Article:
Monthly Archives: March 2009

Jesse James Garrett on UX and Cooking

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In his closing keynote at the 10th ASIS&T Information Architecture Summit (Memphis TN – March 18-22, 2009), Jesse James Garrett (president of Adaptive Path) stated the following: “(…) we’re all user experience designers (…) We can engage people’s senses. We can stimulate them through visuals, through sound, through touch and smell and taste. This is the domain of the traditional creative arts: painting, music, fashion, cooking.”

Told you so!

What’s Your Cooking Personality?

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Personas are documents describing multiple relevant aspects of a target audience. Is someone’s behaviour structured or rather chaotic. This also reflects in cooking styles. Is ‘mise en place’ obvious or not (e.g. cooking while preparing).

Now, enrich your persona descriptions with traits of people’s cooking personalities. They reveal a lot. “Cornell University researchers studied nearly 800 family cooks and determined five distinct types. So what’s your cooking personality?” – by Tara Parker-Pope (NYT)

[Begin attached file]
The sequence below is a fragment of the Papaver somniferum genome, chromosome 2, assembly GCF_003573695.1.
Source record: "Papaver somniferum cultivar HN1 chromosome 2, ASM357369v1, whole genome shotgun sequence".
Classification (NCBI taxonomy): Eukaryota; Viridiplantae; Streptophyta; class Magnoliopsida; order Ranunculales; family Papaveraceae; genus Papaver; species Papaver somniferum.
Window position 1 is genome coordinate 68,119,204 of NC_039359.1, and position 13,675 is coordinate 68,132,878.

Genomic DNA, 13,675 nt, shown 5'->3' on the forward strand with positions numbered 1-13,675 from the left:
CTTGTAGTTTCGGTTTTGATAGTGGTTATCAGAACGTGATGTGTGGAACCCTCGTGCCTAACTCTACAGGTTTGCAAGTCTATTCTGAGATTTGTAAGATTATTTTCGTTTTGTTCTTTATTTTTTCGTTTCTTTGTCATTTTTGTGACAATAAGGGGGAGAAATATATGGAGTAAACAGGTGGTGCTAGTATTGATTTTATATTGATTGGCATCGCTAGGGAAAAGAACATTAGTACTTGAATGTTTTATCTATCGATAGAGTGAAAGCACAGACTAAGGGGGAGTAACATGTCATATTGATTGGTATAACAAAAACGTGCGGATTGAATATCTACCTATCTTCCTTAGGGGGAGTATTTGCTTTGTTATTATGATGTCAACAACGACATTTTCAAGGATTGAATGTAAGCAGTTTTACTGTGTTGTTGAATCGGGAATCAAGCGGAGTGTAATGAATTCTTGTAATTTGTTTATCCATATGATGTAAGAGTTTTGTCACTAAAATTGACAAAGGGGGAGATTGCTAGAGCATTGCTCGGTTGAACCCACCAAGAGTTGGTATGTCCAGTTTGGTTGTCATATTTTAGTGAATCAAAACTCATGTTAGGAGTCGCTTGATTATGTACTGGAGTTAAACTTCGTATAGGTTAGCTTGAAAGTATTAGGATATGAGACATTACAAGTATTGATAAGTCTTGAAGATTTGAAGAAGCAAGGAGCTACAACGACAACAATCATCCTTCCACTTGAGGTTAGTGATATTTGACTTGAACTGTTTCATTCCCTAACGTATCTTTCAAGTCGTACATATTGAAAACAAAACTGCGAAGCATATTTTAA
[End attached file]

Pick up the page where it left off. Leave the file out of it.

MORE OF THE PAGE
What’s Cooking? The Evolutionary Role of Cookery

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Be human, start cooking! – “Cooking is a human universal. No society is without it. No one other than a few faddists tries to survive on raw food alone. And the consumption of a cooked meal in the evening, usually in the company of family and friends, is normal in every known society. Moreover, without cooking, the human brain (which consumes 20-25% of the body’s energy) could not keep running. Dr Wrangham thus believes that cooking and humanity are coeval.” – From an article in The Econonomist on Richard Wrangham’s thesis (anthropologist – Harvard University)

Food, Dude

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Susan Coleman Morse and Eli Blevis wrote an article (full version coming soon) in the ACM Interactions Magazine XVI.2: “Permaculture, urban farming, and locavorism – all are newly familiar terms that we define in this month’s forum and that are implicated in sustainable lifestyles. All denote opportunities for interaction designers. By opportunities, we mean not only potential applications of interactive technologies to help where no interactive technologies have been previously applied, but also the potential use of interactive technologies to more broadly distribute the cherishable wisdom of those who practice simpler, more sustainable, more natural heirloom and traditional forms of food culture and land use…”